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Graduate school (PhD/MS) grade inflation?

Discussion in 'Pre-Medical - MD' started by Spiderman [RNA Ladder 2003], Jun 25, 2002.

  1. Spiderman [RNA Ladder 2003]

    Spiderman [RNA Ladder 2003] Platinum Member
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    I've read some things about this on SDN lately. Is it true? How is it expressed. A professor would not give you an "A" even though you got "C's" on the tests, wouldn't he?
     
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  3. DW

    DW Fix me some sandwiches
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    i dont much about post bac but many masters and phd programs require you hold a 3.0 to even graduate.
     
  4. Spiderman [RNA Ladder 2003]

    Spiderman [RNA Ladder 2003] Platinum Member
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  5. jot

    jot

    they are much more leniant about grades in phd programs - actually everytime we are in a class with grad students the undergrads to a bit better usually (the grad students hardly study it seems). you can usually get only 1 or 2 C's (keep a 3.0) - there is no point on them being harsh to grad students, they aren't gunning for post-docs based on grades, usually recs and lab/thesis etc ..have much more weight.
    -jot
     
  6. Mutterkuchen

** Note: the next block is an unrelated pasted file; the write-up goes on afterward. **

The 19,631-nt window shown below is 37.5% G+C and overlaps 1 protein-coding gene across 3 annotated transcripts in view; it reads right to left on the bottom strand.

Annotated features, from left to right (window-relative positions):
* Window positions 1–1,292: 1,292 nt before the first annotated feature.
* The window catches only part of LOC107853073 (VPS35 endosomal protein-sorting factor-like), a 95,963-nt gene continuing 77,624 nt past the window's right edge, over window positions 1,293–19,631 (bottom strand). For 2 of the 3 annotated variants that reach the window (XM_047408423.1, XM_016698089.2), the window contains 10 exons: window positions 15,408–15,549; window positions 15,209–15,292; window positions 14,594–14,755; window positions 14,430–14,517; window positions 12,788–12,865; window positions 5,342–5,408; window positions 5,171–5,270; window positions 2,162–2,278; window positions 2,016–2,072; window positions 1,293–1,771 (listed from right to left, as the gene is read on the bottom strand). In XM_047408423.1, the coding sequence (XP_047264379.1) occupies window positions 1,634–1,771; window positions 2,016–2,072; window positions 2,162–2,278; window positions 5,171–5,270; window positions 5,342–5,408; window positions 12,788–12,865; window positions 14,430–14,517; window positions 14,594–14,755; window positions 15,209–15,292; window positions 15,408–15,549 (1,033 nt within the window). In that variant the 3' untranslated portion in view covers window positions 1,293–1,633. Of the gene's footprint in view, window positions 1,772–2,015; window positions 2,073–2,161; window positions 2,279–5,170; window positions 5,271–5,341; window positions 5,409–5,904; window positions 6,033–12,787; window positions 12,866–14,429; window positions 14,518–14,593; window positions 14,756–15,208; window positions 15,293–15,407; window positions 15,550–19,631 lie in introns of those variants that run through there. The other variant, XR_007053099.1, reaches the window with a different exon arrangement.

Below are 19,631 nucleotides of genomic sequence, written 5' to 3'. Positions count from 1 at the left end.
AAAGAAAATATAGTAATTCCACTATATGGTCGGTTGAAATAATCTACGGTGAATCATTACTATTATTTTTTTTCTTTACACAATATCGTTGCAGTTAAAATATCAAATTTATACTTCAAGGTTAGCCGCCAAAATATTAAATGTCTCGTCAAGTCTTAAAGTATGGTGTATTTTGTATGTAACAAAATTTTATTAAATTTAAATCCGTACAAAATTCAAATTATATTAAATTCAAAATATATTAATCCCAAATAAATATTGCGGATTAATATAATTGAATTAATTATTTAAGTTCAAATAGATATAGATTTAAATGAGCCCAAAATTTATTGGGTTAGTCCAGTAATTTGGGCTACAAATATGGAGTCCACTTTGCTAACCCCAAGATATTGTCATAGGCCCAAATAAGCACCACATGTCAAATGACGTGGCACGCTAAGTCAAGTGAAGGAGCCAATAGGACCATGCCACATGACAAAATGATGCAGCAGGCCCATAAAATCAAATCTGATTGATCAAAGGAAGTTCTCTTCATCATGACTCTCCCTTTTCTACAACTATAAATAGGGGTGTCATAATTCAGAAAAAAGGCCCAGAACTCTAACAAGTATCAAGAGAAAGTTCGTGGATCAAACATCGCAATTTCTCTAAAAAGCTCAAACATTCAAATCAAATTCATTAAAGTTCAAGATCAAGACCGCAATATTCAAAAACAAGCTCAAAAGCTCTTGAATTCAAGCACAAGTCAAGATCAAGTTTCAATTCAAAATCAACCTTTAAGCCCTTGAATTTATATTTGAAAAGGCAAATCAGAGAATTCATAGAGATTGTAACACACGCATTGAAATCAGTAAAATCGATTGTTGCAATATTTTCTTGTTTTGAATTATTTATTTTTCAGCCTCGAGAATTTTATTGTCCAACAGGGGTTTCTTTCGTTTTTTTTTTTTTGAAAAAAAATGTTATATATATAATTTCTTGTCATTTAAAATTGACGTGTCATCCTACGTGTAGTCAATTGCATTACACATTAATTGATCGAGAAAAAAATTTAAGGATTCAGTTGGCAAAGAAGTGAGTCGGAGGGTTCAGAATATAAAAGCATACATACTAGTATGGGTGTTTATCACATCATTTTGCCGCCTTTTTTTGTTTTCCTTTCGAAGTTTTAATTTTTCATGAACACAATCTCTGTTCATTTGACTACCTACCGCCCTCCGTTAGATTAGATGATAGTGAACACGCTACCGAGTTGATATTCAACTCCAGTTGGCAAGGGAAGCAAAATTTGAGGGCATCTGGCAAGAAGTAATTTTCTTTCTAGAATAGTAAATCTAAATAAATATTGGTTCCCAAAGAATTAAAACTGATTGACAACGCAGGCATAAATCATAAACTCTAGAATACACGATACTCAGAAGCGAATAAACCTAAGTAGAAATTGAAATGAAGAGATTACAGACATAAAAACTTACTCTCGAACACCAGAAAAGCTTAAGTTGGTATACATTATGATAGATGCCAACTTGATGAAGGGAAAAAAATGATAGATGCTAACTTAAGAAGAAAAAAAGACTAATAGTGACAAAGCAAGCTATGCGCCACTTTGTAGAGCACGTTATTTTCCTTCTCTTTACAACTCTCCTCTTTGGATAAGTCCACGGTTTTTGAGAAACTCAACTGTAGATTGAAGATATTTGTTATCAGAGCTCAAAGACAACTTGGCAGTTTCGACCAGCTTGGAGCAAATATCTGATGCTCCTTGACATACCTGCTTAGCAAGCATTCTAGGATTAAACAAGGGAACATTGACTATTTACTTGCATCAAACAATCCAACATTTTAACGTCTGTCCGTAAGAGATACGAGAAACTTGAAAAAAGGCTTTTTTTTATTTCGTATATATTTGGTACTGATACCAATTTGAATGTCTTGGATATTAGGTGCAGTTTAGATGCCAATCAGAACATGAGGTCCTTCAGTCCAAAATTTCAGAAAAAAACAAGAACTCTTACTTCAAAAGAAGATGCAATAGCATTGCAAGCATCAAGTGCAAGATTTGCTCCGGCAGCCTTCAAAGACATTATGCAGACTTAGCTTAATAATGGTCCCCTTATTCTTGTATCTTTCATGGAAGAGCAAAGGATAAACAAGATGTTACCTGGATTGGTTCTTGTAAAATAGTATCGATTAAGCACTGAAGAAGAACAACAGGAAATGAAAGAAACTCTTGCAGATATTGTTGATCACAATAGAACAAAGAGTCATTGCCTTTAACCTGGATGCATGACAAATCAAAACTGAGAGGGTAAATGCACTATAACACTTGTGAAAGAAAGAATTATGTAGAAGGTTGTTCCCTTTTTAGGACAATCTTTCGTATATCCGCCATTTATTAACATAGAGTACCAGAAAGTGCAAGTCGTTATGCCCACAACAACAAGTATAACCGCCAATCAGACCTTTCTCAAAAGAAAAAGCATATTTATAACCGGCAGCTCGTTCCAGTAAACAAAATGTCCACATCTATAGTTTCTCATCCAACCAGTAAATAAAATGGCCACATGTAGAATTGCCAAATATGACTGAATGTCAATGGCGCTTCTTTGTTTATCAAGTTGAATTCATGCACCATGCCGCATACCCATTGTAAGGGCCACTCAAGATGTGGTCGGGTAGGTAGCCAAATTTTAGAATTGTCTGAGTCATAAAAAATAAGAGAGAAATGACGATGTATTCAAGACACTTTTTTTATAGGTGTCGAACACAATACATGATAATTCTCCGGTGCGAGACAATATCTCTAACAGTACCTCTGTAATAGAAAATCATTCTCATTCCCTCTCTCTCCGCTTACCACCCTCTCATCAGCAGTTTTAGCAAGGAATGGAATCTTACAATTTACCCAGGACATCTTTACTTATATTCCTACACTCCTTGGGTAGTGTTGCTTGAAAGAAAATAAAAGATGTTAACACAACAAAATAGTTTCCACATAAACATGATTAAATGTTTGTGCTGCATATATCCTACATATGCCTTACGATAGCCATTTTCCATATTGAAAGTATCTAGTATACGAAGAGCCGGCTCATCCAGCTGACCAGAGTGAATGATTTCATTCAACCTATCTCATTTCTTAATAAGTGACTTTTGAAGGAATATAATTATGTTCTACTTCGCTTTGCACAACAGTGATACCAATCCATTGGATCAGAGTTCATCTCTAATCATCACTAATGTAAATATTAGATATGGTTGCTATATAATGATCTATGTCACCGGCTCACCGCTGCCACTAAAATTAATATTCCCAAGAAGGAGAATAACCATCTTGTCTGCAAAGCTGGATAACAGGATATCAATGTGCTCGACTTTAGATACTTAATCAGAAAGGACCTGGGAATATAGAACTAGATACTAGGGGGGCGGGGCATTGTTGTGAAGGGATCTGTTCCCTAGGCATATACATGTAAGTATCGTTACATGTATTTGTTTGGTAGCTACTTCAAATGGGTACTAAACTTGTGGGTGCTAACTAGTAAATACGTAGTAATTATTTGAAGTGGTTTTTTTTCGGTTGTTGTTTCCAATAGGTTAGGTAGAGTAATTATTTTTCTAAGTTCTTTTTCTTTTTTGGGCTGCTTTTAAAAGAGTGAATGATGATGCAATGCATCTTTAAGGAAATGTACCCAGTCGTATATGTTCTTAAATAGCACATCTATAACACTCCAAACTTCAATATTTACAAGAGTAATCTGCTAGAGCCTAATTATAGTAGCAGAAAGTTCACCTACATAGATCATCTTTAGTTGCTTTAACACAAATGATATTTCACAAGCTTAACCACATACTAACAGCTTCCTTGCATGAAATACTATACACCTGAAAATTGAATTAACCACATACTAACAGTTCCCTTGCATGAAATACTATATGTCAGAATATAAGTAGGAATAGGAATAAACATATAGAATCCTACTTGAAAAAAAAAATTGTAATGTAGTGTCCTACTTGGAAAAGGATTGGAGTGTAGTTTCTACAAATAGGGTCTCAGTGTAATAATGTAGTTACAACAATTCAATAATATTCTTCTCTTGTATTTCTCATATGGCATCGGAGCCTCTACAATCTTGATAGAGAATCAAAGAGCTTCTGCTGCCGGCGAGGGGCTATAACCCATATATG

Mutterkuchen Senior Member
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    To answer Spiderman's question, one would not get an A in the class if he got C's on the tests. He/She would simply not get C's on the test. In my grad program, a C is a failing grade. That means that almost everyone makes a B- or better. Most of my professors at Wash U want to give A- as the median grade.
     
  7. lola

    lola Bovine Member
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    That's how it was at my grad school too. An A- or B+ was the average grade for most classes. You were doing well if you got an A. If you got anything less than that you were doing average or below average. Only 2 or 3 classes had people getting C's, D's, or F's.
     
  8. Spiderman [RNA Ladder 2003]

    Spiderman [RNA Ladder 2003] Platinum Member
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